In September 1995, I sat on my parents’ bed and cried. Hard.
I begged them to let me come home from college, to let me quit my nursing courses. I cried because the schedule was rigorous, the professors demanded excellence that I feared I didn’t have and because I had to take Physics. Physics, people. Physics is HARD. I cried because I was sure I didn’t have what it took to become a Nurse.
As I lamented, my father looked at me, a sobbing heap on the bed, and spoke words he’d said to me so many times when I was unsure of myself. Words that, to this day, still ring in my ears when I’m nervous or so scared of a new venture that I’m nauseous. He simply looked at me and said, “Show up for classes and act like you know what you are doing until you actually do know what you are doing.” He then piled me back into our blue Celebrity station wagon and drove me back to campus where I showed up the next morning for my classes, pretending that I knew what I was doing.
And, four long, grueling, sleepless years later, I became a Registered Nurse. More importantly, I passed Physics. With an A, bitchachos.
When people hear that I’m a Registered Nurse, so many say to me, “Why didn’t you become a doctor?” or “You are so smart, I can’t believe you didn’t go to medical school”. When the urge to junk punch them subsides, I look at them and tell them “You can nurse a drink and doctor a drink. It’s two different things and I’m better at nursing drinks”. Well, I’m better at nursing METAPHORICAL drinks that represent Nursing as we all know I can throw down the margaritas like nobody’s business but you get the picture.
Over the years, I’ve honed my craft in the usual places like hospital ICUs, Emergency Departments, Trauma Units, and school health rooms and the more unlikely places: grocery store aisles, accident scenes and playgrounds. I’ve watched tiny humans come into the world, held the hands of those leaving the world and have witnessed acts of God so profound they would bring even the staunchest disbeliever to his knees.
I have learned how to tell families their loved one has died, I’ve looked into the eyes of a wife and said, “He’s going to be okay, you can breathe now” and I’ve laughed so hard with a patient at 3 am that the other patients complained. My hands have been in the far recesses of the human body, places that no mortal human would willingly put their hands. I’ve cleaned up bodily fluid messes so epic that HazMat teams would run and hide. I’ve saved lives and I’ve lost them in the same day.
And, I’m just one Nurse in a sea of millions who do the same EVERY DAY.
When I was fresh out of nursing school, my first job was on a very busy cardiac step down unit in an inner city hospital. The constant pace, the intense cases and the grueling hours helped me earn my chops as a novice. I spent hours studying when I’d get home, trying to bone up on the latest treatments, looking up terms I’d come across at work that I didn’t understand and just trying to keep up. I reviewed procedures and made sure I went to work prepared for what would come my way. I focused on the tasks of nursing.
And, in doing so, often, I missed the beauty and grace that Nursing presents every day.
One busy day, several years later, I was helping a new nurse find her footing. She and I were sharing a patient assignment and I was orienting her to our floor. One of our patients was dying and would not make it through the night. I assigned him and his family to her so that she could learn the art of hospice, the art of helping a patient leave the world in a caring, safe environment. We talked about care plans and family meetings and I told her to focus on him for the evening. I would manage our other patients and be available for questions.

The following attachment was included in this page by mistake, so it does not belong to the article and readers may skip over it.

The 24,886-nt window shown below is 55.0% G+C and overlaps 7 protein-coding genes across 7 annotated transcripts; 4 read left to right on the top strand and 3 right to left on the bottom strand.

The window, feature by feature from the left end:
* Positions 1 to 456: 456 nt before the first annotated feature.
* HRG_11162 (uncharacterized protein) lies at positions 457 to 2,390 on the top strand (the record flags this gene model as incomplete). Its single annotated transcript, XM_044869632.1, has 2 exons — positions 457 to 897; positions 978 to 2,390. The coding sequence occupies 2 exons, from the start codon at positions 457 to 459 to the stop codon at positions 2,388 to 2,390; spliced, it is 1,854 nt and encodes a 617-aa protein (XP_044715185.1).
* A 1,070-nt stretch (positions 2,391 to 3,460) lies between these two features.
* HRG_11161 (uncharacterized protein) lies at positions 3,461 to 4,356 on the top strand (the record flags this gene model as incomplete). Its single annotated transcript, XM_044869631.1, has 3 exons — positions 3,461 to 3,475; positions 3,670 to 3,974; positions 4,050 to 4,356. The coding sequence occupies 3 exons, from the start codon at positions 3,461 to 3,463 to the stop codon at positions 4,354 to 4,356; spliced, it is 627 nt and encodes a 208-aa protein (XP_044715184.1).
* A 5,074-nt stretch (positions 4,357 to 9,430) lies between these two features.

A few hours into our shift, she came to me and said, “He doesn’t want me as his nurse. He keeps asking for the pregnant nurse.”
She informed me that he was fighting her when she tried to administer care and that he was insistent that the “pregnant nurse” come to his room. She looked puzzled and asked me to come with her to speak with him.
I followed her into the room and found Mr. “Smith” with his family, gasping for air. When he saw me enter the room, he visibly relaxed and said, “There she is, she’s the one I wanted to see”.
Unbeknownst to anyone, I was six weeks pregnant. Only Hubby and I knew my secret.
As I stood at the bedside with Mr. Smith, I smoothed his hair, leaned into his withered, aged face and gently asked him how he knew my secret. How he could possibly have known.
He took my hand and with his other hand, waved at the ceiling, “They told me. The beautiful angels. They told me you are having a boy.”
He squeezed my hand and told me he wanted to tell me the angels had said the baby would be safe. I spent the rest of the afternoon with Mr. Smith and his family, preparing him for his journey and realizing that Nursing was so much more than tasks. So much more than bedpans, IVs and medications.
Mr. Smith died three hours later, delivered to the arms of the angels who had divulged my secret to him. And nine months later, our boy was born, much to the delight of our angels and Mr. Smith, I’m sure.
This is Nursing.
Beautiful, complicated, divine.
Moments where you are covered in blood and bile combined with moments where the existence of God is confirmed to you by way of the dying.
And the irony of having to pass Physics in order to understand the metaphysical is not lost on me.
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